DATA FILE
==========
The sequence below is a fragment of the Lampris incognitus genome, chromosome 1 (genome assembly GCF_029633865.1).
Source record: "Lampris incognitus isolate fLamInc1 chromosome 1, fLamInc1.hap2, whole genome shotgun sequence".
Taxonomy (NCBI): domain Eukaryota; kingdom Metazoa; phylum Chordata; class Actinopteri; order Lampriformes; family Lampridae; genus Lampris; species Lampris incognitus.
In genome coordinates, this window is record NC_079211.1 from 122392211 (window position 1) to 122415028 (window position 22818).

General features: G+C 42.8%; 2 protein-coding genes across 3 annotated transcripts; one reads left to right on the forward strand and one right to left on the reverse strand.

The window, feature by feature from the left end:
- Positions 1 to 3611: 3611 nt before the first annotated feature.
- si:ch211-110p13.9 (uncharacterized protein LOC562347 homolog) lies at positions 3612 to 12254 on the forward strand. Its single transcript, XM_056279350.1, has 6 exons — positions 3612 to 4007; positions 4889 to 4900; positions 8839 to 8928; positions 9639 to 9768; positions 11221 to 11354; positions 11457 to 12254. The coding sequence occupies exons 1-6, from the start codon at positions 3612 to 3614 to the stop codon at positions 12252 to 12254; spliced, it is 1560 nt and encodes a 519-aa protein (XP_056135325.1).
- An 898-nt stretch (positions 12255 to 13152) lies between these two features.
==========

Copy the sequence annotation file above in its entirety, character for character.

The sequence below is a fragment of the Lampris incognitus genome, chromosome 1 (genome assembly GCF_029633865.1).
Source record: "Lampris incognitus isolate fLamInc1 chromosome 1, fLamInc1.hap2, whole genome shotgun sequence".
Taxonomy (NCBI): domain Eukaryota; kingdom Metazoa; phylum Chordata; class Actinopteri; order Lampriformes; family Lampridae; genus Lampris; species Lampris incognitus.
In genome coordinates, this window is record NC_079211.1 from 122392211 (window position 1) to 122415028 (window position 22818).

General features: G+C 42.8%; 2 protein-coding genes across 3 annotated transcripts; one reads left to right on the forward strand and one right to left on the reverse strand.

The window, feature by feature from the left end:
- Positions 1 to 3611: 3611 nt before the first annotated feature.
- si:ch211-110p13.9 (uncharacterized protein LOC562347 homolog) lies at positions 3612 to 12254 on the forward strand. Its single transcript, XM_056279350.1, has 6 exons — positions 3612 to 4007; positions 4889 to 4900; positions 8839 to 8928; positions 9639 to 9768; positions 11221 to 11354; positions 11457 to 12254. The coding sequence occupies exons 1-6, from the start codon at positions 3612 to 3614 to the stop codon at positions 12252 to 12254; spliced, it is 1560 nt and encodes a 519-aa protein (XP_056135325.1).
- An 898-nt stretch (positions 12255 to 13152) lies between these two features.